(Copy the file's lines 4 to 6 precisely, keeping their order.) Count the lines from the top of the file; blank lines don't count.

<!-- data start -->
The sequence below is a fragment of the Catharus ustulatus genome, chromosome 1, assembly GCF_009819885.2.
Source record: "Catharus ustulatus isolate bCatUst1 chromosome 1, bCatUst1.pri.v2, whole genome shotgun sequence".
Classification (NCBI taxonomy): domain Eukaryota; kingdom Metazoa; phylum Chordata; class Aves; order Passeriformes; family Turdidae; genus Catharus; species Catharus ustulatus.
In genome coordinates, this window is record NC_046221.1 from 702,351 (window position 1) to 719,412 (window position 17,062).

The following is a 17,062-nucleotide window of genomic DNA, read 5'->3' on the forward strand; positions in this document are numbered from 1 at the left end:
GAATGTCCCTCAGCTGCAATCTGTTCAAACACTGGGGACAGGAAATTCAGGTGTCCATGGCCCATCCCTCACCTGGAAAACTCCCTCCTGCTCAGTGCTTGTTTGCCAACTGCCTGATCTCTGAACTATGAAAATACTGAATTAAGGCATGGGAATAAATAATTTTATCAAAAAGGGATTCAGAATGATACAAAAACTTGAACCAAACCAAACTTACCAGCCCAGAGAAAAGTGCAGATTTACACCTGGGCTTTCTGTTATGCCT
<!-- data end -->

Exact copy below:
In genome coordinates, this window is record NC_046221.1 from 702,351 (window position 1) to 719,412 (window position 17,062).

The following is a 17,062-nucleotide window of genomic DNA, read 5'->3' on the forward strand; positions in this document are numbered from 1 at the left end:
GAATGTCCCTCAGCTGCAATCTGTTCAAACACTGGGGACAGGAAATTCAGGTGTCCATGGCCCATCCCTCACCTGGAAAACTCCCTCCTGCTCAGTGCTTGTTTGCCAACTGCCTGATCTCTGAACTATGAAAATACTGAATTAAGGCATGGGAATAAATAATTTTATCAAAAAGGGATTCAGAATGATACAAAAACTTGAACCAAACCAAACTTACCAGCCCAGAGAAAAGTGCAGATTTACACCTGGGCTTTCTGTTATGCCT